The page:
|Publication number||US4508825 A|
|Application number||US 06/480,245|
|Publication date||Apr 2, 1985|
|Filing date||Mar 30, 1983|
|Priority date||Mar 30, 1983|
|Also published as||DE3479038D1, EP0121185A2, EP0121185A3, EP0121185B1|
|Publication number||06480245, 480245, US 4508825 A, US 4508825A, US-A-4508825, US4508825 A, US4508825A|
|Inventors||Chong Y. Kim, Terry F. Farver, Jack W. Brewer|
|Original Assignee||Miles Laboratories, Inc.|
|Export Citation||BiBTeX, EndNote, RefMan|
|Patent Citations (1), Non-Patent Citations (4), Referenced by (26), Classifications (17), Legal Events (8)|
|External Links: USPTO, USPTO Assignment, Espacenet|
The production of industrial enzymes by the fermentation of microorganisms, whether they be fungi or bacteria, in an aqueous nutrient media is well-known. Depending on the nature of the particular microorganism, the enzyme(s) produced may be intracellular or extracellular. Various microorganisms produce two or more useful enzymes during fermentation. When one of the enzymes is intracellular and one is extracellular, enzyme separation is accomplished by separating the enzyme containing cells from the fermentation broth and recovering the intracellular enzyme. The extracellular enzyme can be recovered from the broth by conventional methods. An example of this type of separation is illustrated by co-pending application Ser. No. 425,713 where there is described the fermentation of an organism of the species F. arborescens to produce intracellular glucose isomerase and extracellular protease and separation of the enzymes by centrifugation of the glucose isomerase containing cells with recovery of the protease containing supernatant.
In some instances, such as where the enzyme must be solubilized by use of a detergent or by rupturing the cell walls, the separation of the solubilized enzyme from the cells or cell fragments can be problematical. This type of separation difficulty is described in U.S. Pat. No. 4,144,130 where it is pointed out that when the pullulanase produced by Klebsiella pneumosiae is removed from intact cells with detergents, separation of the cells from the supernatant by centrifugation requires uneconomically high g-numbers and separation by centrifugation is difficult because of the presence of the detergent. This patent discloses a method of separating the enzyme from the cells or cell fragments which involves feeding the fermentation broth into an aqueous solution of a low molecular weight, substituted or unsubstituted polyalcohol, polyether, polyester, polyvinylpyrrolidone or polysaccharide and an inorganic salt or a solution containing two of the high molecular weight compounds and separating the phases from each other which results in the cells or cell fragments being retained in one phase and the enzyme in the other. These patentees who also describe their work in Biotechnology and Bioengineering, Vol. XX, pages 1989-2005 (1978) wherein they disclose the use of dextran as a species of polysaccharide useful in this process.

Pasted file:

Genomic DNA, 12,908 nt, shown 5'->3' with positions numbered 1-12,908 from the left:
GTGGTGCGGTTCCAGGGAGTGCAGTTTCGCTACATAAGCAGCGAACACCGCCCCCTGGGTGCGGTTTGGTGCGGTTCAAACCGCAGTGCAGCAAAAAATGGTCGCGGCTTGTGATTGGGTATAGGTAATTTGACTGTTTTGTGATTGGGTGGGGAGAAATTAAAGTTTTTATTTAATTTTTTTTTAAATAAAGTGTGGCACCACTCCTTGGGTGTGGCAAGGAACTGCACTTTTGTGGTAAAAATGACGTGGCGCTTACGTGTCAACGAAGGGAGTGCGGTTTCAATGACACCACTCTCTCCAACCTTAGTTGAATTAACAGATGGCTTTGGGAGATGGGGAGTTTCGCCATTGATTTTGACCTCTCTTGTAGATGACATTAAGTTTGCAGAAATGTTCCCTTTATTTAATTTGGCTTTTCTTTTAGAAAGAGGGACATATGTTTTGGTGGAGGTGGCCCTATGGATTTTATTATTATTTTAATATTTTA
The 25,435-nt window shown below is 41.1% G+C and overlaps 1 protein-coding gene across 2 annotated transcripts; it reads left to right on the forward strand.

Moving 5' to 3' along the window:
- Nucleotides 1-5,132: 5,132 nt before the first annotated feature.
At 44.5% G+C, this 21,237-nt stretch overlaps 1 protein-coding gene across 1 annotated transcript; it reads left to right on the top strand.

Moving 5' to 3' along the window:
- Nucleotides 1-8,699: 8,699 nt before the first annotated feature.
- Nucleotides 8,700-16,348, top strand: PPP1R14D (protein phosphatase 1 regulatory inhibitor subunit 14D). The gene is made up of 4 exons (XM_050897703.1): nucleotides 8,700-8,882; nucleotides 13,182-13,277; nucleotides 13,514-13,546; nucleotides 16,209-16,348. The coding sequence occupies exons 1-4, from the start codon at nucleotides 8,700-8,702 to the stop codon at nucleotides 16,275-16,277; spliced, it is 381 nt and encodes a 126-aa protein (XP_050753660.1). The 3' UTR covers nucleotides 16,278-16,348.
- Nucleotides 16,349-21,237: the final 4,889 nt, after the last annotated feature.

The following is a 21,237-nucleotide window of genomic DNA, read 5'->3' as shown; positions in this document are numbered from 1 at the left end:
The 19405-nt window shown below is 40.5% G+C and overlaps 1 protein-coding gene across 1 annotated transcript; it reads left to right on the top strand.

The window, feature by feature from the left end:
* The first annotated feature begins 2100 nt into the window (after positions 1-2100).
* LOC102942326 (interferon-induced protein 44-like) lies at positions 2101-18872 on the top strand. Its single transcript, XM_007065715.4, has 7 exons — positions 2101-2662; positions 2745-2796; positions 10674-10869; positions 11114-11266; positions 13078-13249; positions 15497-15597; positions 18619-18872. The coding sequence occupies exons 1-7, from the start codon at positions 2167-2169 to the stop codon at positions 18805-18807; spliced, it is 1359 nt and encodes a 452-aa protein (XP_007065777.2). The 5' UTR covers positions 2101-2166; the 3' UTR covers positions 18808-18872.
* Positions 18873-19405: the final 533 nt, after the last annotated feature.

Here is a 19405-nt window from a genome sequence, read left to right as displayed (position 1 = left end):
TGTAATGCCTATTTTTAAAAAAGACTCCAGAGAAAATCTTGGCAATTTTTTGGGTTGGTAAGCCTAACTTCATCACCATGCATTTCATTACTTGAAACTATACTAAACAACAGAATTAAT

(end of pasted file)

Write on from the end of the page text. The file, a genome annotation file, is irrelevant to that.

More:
A method for recovering phospholipase A from Escherichia coli in which the cells are homogenized, the cell liquid is separated by centrifugation and the enzyme is dissolved from the cell membrane all in a phase-distribution multi-phase system containing such immiscible polymers as polyethyleneglycol and dextran is disclosed in Biochemistry, Vol. 12, No. 13, 1973.
In certain fermentations, two useful, extra-cellular enzymes are produced, and since both enzymes are freely dispersed in the fermentation broth even after removal of the cells, their separation is difficult. An example of such a system is the fermentation in an aqueous nutrient medium of Bacillus amyloliquefacieus in which extracellular protease and amylase are produced. These enzymes are difficult to separate and it is an object of the present invention to provide a novel method for their separation.